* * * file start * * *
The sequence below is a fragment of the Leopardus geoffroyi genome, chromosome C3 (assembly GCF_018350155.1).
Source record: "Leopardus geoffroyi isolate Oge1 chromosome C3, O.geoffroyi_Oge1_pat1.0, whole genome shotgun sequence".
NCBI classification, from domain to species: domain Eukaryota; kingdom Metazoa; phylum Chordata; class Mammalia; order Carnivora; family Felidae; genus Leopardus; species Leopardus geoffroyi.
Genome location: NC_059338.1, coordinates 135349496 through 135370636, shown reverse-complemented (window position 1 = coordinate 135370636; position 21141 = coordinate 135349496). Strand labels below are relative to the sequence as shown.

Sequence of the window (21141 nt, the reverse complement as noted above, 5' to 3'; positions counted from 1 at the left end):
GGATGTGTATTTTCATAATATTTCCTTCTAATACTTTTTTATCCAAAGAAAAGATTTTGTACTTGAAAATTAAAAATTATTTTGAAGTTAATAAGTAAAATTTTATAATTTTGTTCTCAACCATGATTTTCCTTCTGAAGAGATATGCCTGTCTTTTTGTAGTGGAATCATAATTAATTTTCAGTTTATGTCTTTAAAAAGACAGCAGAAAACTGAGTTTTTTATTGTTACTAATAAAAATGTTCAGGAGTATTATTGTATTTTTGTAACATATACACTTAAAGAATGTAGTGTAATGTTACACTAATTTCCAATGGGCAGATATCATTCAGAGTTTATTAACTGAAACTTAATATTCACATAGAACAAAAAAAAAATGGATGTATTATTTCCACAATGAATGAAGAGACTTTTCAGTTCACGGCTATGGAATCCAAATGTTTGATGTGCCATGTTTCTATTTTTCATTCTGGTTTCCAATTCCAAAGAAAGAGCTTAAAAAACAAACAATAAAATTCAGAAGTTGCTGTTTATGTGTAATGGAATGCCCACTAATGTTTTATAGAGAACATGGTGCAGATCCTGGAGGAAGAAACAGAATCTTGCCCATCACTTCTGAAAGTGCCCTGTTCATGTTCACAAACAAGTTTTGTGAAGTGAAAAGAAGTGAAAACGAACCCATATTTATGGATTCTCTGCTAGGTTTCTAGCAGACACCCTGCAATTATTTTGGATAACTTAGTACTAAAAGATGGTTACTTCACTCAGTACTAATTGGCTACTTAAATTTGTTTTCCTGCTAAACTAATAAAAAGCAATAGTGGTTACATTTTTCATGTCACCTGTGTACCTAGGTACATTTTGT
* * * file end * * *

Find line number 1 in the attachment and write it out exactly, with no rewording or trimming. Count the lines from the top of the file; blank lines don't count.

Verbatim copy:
The sequence below is a fragment of the Leopardus geoffroyi genome, chromosome C3 (assembly GCF_018350155.1).